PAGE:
The economic condition of the original Cuttakites gets ruined due to mosquito menace, substandard roads with patches, potholes and broken slabs. They spend more on vehicle repair and on treatment of their body parts due to road accidents. The repeated digging and repair of roads shows that the contractors take decisions for the road work.
Quality monitoring of roads, schools, ponds, libraries, hospitals, playgrounds, heritage places and crop procurement centers etc. will achieve inclusive growth for the State.



Avoidable Narmada floods: Modi birthday fete caused long wait for release of dam waters

Counterview Desk  Top advocacy group, South Asia Network on Dams, Rivers and People (SANDRP), has accused the Sardar Sarovar dam operators for once again acting in an "unaccountable" manner, bringing "avoidable floods in downstream Gujarat."  In a detailed analysis, SANDRP has said that the water level at the Golden Bridge in Bharuch approached the highest flood level on September 17, 2023, but these "could have been significantly lower and much less disastrous" both for the upstream and downstream areas of the dam, if the authorities had taken action earlier based on available actionable information.

Biden urged to warn Modi: US can declare India as worst religious freedom offender

By Our Representative  During a Congressional Briefing held on Capitol Hill, Washington DC, Nadine Maenza, former Chair of the United States Commission on International Religious Freedom (USCIRF), has wondered why the Biden administration should raise issues of mass anti-minority mob violence  -- particularly in Haryana and Manipur -- with Modi. Modi should be told that if such violence continues, the US will be “compelled by law” to designate India as one of the world’s worst offenders of religious freedom, she urged.

From 'Naatu-Naatu' to 'Nipah-Nipah': Dancing to the tune of western pipers?

By Dr Amitav Banerjee, MD*  Some critics have commented that the ecstatic response of most Indians to the Oscar for the racy Indian song, “Naatu-Naatu” from the film, “RRR” reeks of sheer racism, insulting visuals and a colonial hangover. It was perhaps these ingredients that impressed the Academy of Motion Picture Arts and Sciences, one critic says.

Why iconic Urdu book stall, publishing house Maktaba Jamia died an 'unnatural' death

By Firoz Bakht Ahmed*  We have all grown through the fragrant flavours and flairs of our childhood, one of them being our childhood mother-tongue historic magazines like, “Thakurmar Jhuli” (Bengali), “Khilauna”, Payam-e-Taleem" (Urdu), “Hans” (Marathi), “Parag” (Hindi), “Chitralekha” (Gujarati), “Chandamama” (Telugu), etc. I “drank” Urdu while suckling his mother and learnt the language not from any madrasa, school or college but from these publications only — my treasure trove!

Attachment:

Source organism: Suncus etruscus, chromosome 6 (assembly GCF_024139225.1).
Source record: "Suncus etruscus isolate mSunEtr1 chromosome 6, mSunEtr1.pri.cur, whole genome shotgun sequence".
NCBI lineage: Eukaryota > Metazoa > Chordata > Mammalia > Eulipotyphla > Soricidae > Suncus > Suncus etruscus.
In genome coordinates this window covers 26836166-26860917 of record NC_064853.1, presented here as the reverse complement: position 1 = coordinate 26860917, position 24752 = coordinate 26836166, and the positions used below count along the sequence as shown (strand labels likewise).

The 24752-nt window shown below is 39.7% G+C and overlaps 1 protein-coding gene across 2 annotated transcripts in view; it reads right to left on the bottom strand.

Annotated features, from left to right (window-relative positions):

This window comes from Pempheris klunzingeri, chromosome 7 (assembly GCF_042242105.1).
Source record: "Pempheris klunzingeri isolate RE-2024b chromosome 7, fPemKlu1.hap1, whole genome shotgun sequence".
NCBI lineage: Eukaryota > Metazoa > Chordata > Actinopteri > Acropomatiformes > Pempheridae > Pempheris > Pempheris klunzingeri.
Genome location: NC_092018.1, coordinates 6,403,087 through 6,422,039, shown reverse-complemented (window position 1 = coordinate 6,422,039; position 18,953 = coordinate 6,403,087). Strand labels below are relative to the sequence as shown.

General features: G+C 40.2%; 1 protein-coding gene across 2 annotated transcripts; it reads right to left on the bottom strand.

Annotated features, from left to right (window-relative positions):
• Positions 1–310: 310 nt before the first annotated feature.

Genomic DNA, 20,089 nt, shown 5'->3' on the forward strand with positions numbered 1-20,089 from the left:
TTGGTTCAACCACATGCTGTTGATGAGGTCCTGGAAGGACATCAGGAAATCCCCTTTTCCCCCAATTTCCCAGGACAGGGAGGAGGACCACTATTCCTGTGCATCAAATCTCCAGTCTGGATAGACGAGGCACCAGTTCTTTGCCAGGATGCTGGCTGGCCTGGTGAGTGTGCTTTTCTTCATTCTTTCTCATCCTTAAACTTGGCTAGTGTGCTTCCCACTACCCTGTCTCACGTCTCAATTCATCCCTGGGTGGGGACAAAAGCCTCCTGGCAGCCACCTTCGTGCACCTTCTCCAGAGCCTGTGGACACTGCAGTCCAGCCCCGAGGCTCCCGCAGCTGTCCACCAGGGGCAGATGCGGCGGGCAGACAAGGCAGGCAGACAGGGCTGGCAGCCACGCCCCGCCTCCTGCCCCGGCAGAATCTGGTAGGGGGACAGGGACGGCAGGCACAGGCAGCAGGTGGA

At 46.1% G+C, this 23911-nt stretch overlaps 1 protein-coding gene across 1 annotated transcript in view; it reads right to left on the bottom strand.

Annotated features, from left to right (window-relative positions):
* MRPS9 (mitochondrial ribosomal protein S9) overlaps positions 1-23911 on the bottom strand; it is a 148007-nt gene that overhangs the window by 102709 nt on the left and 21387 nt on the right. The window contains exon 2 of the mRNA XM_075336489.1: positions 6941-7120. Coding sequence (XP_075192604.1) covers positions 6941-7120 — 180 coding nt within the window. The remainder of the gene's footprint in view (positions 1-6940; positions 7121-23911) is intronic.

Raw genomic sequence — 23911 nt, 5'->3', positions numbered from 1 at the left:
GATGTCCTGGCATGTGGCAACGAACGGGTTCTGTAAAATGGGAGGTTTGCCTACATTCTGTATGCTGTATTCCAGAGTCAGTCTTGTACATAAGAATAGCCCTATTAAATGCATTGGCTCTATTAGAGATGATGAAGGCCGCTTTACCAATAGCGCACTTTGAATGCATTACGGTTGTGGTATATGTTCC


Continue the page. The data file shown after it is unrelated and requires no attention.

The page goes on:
A Hindu alternative to Valentine's Day? 'Shiv-Parvati was first love marriage in Universe'

By Rajiv Shah*   The other day, I was searching on Google a quote on Maha Shivratri which I wanted to send to someone, a confirmed Shiv Bhakt, quite close to me -- with an underlying message to act positively instead of being negative. On top of the search, I chanced upon an article in, imagine!, a Nashik Corporation site which offered me something very unusual. 

Asset managers hold '2.8 times more equity' in fossil fuel cos than in green investments

By Deepanwita Gita Niyogi*  The world’s largest asset managers are far off track to meet the  2050 net zero commitments , a new study  released by InfluenceMap , a London-based think tank working on climate change and sustainability, says. Released on August 1, the Asset Managers and Climate Change 2023 report by FinanceMap, a work stream of InfluenceMap, finds that the world’s largest asset managers have not improved on their climate performance in the past two years.

Evading primary responsibility, ONGC decides to invest Rs 15,000 crore in sick subsidiary

By NS Venkataraman*  It is reported that Oil and Natural Gas Corporation (ONGC) will infuse about Rs 15,000 crore in ONGC Petro-additions Ltd (OPaL) as part of a financial restructuring exercise. ONGC currently holds 49.36 per cent stake in (OPaL), which operates a mega petrochemical plant at Dahej in Gujarat. GAIL (India) Ltd has 49.21 per cent interest and Gujarat State Petrochemical Corporation (GSPC) has the remaining 1.43 per cent.

Buddhist shrines were 'massively destroyed' by Brahmanical rulers: Historian DN Jha

Nalanda mahavihara By Our Representative Prominent historian DN Jha, an expert in India's ancient and medieval past, in his new book , "Against the Grain: Notes on Identity, Intolerance and History", in a sharp critique of "Hindutva ideologues", who look at the ancient period of Indian history as "a golden age marked by social harmony, devoid of any religious violence", has said, "Demolition and desecration of rival religious establishments, and the appropriation of their idols, was not uncommon in India before the advent of Islam".

Sales, profits of Indian firms 'deteriorate', yet no significant increase in cost pressures

By Our Representative  The Indian Institute of Management-Ahmedabad's (IIM-A's) latest Business Inflation Expectations Survey (BIES), a monthly exercise, has said that while cost perceptions data does not indicate significant increase of cost pressures, sales and profits of the Indian firms have deteriorated.

Why Bangladesh is achieving 'new heights' amidst economic collapse of Pakistan

By Sufian Siddique*  Pakistan's economy is on the brink of bankruptcy like Sri Lanka's. Pakistan's foreign exchange reserves have fallen below $3 billion. They have asked the IMF for a 'bailout loan' a long time ago, but the IMF is trying to impose strict conditions that Pakistan's current ruling coalition has no capacity to meet. Even China and Saudi Arabia, Pakistan's long-standing loyal friends, are now reluctant to shoulder Pakistan's burden.